papyrus

Vatican Newspaper Calls ‘Jesus Wife’ Fragment a ‘Clumsy Fake’

The Vatican's newspaper has declared the controversial “Jesus wife” papyrus fragment “a fake."

L'Osservatore Romano on Friday (Sept. 28) devoted two articles to Harvard professor Karen King's claim that a 4th century Coptic papyrus fragment showed that some early Christians believed that Jesus was married.

The announcement of the discovery on Sept. 18 made headlines worldwide but was met with skepticism by scholars who questioned the authenticity of the fragment.

In the Vatican daily, a detailed and critical analysis of King's research by leading Coptic scholar Alberto Camplani is accompanied by a punchy column by the newspaper’s editor, Giovanni Maria Vian, who is a historian of early Christianity.

Vian writes that there are “considerable reasons” to think that the fragment is nothing more than a “clumsy fake.” Moreover, according to Vian, King's interpretation of its content is “wholly implausible” and bends the facts to suit “a contemporary ideology which has nothing to do with ancient Christian history, or with the figure of Jesus”.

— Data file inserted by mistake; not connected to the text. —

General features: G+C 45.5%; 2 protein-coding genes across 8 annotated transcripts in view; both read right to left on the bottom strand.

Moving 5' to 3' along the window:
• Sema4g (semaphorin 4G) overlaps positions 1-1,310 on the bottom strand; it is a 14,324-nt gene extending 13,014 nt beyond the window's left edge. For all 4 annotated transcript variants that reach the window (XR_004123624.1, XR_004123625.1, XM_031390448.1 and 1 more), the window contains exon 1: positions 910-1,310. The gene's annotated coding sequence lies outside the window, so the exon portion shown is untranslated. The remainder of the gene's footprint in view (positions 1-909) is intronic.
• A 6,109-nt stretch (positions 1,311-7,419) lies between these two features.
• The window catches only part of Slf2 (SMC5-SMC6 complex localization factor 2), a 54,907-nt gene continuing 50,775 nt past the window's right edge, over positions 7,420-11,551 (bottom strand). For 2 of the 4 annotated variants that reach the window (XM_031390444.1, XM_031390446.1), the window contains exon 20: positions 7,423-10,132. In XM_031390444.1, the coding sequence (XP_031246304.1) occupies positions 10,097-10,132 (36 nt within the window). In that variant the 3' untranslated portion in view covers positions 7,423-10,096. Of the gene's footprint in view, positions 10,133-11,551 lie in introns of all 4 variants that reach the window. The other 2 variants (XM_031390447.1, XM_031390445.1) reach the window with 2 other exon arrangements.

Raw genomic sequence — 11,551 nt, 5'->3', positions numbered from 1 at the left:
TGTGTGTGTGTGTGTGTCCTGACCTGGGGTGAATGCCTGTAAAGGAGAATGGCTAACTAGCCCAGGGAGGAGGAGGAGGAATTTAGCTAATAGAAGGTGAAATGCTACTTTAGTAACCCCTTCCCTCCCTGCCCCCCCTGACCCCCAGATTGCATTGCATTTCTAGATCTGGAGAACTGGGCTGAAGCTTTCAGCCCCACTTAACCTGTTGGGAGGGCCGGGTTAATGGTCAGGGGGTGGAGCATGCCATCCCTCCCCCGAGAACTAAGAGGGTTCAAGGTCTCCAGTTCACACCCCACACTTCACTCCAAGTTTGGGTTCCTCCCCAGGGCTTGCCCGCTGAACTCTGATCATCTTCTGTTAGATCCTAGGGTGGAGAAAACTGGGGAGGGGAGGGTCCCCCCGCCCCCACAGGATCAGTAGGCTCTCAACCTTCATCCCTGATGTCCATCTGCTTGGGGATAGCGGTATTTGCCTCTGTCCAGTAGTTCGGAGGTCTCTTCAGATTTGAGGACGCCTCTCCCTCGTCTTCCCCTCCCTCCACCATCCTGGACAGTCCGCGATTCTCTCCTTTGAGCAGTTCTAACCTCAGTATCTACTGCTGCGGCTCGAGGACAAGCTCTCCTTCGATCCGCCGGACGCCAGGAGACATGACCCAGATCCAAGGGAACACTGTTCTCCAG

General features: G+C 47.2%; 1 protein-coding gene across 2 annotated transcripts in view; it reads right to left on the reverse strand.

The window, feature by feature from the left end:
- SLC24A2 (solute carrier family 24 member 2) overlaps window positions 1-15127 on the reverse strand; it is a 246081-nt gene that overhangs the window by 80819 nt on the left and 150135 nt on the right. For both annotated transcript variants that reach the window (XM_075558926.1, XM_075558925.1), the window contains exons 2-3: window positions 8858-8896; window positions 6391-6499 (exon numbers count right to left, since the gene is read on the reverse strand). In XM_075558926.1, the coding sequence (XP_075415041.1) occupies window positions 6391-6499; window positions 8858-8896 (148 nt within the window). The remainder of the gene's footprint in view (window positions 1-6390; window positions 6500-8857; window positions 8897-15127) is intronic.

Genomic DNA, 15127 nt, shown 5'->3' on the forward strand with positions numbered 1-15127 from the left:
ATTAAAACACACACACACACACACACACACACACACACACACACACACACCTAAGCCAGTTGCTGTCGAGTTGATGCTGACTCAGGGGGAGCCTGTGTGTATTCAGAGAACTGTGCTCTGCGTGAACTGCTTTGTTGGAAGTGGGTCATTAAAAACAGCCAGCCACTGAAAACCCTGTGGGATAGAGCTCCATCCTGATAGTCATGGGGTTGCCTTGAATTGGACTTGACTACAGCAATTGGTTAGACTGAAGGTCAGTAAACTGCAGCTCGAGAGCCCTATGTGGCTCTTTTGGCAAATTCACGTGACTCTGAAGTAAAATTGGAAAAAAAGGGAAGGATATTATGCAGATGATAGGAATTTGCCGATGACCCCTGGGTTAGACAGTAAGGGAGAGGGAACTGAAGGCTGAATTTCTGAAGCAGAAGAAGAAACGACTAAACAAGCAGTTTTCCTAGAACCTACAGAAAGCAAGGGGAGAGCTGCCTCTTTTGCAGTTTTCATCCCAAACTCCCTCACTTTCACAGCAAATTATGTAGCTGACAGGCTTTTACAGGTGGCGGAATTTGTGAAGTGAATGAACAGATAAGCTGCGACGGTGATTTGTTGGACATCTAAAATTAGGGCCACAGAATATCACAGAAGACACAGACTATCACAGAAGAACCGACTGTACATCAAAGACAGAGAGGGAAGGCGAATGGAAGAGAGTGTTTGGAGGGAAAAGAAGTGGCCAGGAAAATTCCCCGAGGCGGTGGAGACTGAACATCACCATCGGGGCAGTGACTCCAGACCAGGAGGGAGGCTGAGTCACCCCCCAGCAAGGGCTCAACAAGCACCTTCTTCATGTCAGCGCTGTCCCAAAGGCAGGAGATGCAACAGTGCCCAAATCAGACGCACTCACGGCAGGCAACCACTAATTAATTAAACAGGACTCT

“At any rate, it's a fake,” he concludes.

Five Important Questions About That 'Jesus Wife' Discovery

Karen King, an historian of early Christianity at Harvard Divinity School, holds the papyrus that may suggest Jesus married.

In a surprise announcement that seemed scripted by the novelist Dan Brown, a Harvard professor revealed an ancient scrap of papyrus on Tuesday (Sept. 18) that purports to refer to Jesus' wife.

The so-called "Gospel of Jesus' Wife" presents a dialogue between Jesus and his disciples, said Karen King, a well-respected historian of early Christianity at Harvard Divinity School.    

The fourth-century fragment says, "Jesus said to them, 'My wife ...,'" according to King. The rest of the sentence is cut off. The fragment also says "she will be able to be my disciple," according to King.   

The discovery that some ancient Christians thought Jesus had a wife could shake up centuries-old Christian traditions, King suggested.    

But even King acknowledged that questions remain about the receipt-sized scrap, which contains just 33 words and incomplete sentences. Here are five of the biggest questions.  

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